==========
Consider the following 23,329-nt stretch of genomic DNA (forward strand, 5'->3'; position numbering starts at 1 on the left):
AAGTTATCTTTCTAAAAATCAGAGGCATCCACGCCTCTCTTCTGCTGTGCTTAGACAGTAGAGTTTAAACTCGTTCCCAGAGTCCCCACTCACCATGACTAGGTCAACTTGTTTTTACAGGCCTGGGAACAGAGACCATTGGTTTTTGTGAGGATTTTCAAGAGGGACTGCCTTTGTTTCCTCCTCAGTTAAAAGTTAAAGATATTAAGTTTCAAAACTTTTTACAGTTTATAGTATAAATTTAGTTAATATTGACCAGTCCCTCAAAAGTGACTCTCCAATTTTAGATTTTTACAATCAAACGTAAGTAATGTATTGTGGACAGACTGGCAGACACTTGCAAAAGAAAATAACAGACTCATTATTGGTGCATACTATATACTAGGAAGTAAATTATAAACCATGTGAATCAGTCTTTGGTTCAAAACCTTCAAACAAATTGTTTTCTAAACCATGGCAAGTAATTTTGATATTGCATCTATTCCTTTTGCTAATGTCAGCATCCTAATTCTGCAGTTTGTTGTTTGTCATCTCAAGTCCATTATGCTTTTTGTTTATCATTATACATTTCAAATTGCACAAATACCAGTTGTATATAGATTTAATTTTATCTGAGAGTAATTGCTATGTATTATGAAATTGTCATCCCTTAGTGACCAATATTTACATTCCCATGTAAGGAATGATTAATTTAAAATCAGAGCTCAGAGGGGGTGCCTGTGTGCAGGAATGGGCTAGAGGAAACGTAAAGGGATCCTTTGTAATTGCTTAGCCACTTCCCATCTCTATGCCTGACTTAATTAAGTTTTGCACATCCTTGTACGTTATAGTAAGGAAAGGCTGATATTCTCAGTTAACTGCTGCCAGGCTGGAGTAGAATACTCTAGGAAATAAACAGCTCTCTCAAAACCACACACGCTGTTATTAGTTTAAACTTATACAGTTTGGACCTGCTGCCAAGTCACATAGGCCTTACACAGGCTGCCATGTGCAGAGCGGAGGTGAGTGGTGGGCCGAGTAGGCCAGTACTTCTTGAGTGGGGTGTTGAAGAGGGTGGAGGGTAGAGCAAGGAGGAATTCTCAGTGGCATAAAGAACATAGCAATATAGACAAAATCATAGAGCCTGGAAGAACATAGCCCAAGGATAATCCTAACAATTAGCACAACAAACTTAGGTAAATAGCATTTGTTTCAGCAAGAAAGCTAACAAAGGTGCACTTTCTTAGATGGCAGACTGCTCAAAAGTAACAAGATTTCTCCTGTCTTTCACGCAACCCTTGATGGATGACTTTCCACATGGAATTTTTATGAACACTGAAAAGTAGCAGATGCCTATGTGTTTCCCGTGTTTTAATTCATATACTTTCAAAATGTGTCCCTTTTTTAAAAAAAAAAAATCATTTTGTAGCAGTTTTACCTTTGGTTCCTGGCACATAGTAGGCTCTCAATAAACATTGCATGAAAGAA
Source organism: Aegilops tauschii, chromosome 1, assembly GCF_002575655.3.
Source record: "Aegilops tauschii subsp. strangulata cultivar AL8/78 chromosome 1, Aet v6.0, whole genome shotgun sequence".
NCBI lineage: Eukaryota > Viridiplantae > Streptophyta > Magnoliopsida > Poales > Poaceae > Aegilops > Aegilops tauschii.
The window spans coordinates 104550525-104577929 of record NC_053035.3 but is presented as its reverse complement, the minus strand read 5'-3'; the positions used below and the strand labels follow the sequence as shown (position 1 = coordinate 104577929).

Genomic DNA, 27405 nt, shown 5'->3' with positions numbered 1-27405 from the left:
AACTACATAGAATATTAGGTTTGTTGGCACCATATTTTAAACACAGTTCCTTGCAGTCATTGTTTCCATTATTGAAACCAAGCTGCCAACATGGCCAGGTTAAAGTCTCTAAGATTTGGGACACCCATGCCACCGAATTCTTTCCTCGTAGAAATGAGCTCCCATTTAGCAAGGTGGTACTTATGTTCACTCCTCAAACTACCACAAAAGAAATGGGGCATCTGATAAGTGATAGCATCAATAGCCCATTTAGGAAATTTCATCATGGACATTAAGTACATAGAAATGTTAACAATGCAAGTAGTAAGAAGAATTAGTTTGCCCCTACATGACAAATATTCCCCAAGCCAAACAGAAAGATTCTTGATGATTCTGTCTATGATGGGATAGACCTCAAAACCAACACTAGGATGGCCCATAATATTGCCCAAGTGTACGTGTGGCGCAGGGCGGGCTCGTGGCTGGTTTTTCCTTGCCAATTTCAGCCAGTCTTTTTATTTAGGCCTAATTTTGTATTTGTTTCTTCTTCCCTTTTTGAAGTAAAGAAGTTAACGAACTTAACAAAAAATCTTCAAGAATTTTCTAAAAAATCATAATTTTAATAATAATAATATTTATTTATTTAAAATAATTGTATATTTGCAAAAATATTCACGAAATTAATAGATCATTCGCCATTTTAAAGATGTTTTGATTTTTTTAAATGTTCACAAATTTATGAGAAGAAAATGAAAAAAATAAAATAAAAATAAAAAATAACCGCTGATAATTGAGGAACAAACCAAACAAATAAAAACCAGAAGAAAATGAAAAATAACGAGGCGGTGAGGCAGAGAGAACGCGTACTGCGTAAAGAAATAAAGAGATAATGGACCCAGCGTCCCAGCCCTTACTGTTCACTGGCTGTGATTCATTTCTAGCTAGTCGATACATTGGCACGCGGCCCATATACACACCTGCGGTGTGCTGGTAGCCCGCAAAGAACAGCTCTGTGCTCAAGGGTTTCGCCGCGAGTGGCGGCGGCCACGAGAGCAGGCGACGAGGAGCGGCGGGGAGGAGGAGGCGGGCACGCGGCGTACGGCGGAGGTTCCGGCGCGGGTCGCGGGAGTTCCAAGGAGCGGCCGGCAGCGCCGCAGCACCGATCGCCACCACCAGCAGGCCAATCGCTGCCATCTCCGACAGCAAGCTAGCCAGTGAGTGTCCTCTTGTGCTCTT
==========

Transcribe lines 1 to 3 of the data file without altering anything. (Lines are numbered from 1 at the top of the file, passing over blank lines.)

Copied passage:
Consider the following 23,329-nt stretch of genomic DNA (forward strand, 5'->3'; position numbering starts at 1 on the left):
AAGTTATCTTTCTAAAAATCAGAGGCATCCACGCCTCTCTTCTGCTGTGCTTAGACAGTAGAGTTTAAACTCGTTCCCAGAGTCCCCACTCACCATGACTAGGTCAACTTGTTTTTACAGGCCTGGGAACAGAGACCATTGGTTTTTGTGAGGATTTTCAAGAGGGACTGCCTTTGTTTCCTCCTCAGTTAAAAGTTAAAGATATTAAGTTTCAAAACTTTTTACAGTTTATAGTATAAATTTAGTTAATATTGACCAGTCCCTCAAAAGTGACTCTCCAATTTTAGATTTTTACAATCAAACGTAAGTAATGTATTGTGGACAGACTGGCAGACACTTGCAAAAGAAAATAACAGACTCATTATTGGTGCATACTATATACTAGGAAGTAAATTATAAACCATGTGAATCAGTCTTTGGTTCAAAACCTTCAAACAAATTGTTTTCTAAACCATGGCAAGTAATTTTGATATTGCATCTATTCCTTTTGCTAATGTCAGCATCCTAATTCTGCAGTTTGTTGTTTGTCATCTCAAGTCCATTATGCTTTTTGTTTATCATTATACATTTCAAATTGCACAAATACCAGTTGTATATAGATTTAATTTTATCTGAGAGTAATTGCTATGTATTATGAAATTGTCATCCCTTAGTGACCAATATTTACATTCCCATGTAAGGAATGATTAATTTAAAATCAGAGCTCAGAGGGGGTGCCTGTGTGCAGGAATGGGCTAGAGGAAACGTAAAGGGATCCTTTGTAATTGCTTAGCCACTTCCCATCTCTATGCCTGACTTAATTAAGTTTTGCACATCCTTGTACGTTATAGTAAGGAAAGGCTGATATTCTCAGTTAACTGCTGCCAGGCTGGAGTAGAATACTCTAGGAAATAAACAGCTCTCTCAAAACCACACACGCTGTTATTAGTTTAAACTTATACAGTTTGGACCTGCTGCCAAGTCACATAGGCCTTACACAGGCTGCCATGTGCAGAGCGGAGGTGAGTGGTGGGCCGAGTAGGCCAGTACTTCTTGAGTGGGGTGTTGAAGAGGGTGGAGGGTAGAGCAAGGAGGAATTCTCAGTGGCATAAAGAACATAGCAATATAGACAAAATCATAGAGCCTGGAAGAACATAGCCCAAGGATAATCCTAACAATTAGCACAACAAACTTAGGTAAATAGCATTTGTTTCAGCAAGAAAGCTAACAAAGGTGCACTTTCTTAGATGGCAGACTGCTCAAAAGTAACAAGATTTCTCCTGTCTTTCACGCAACCCTTGATGGATGACTTTCCACATGGAATTTTTATGAACACTGAAAAGTAGCAGATGCCTATGTGTTTCCCGTGTTTTAATTCATATACTTTCAAAATGTGTCCCTTTTTTAAAAAAAAAAAATCATTTTGTAGCAGTTTTACCTTTGGTTCCTGGCACATAGTAGGCTCTCAATAAACATTGCATGAAAGAA
Source organism: Aegilops tauschii, chromosome 1, assembly GCF_002575655.3.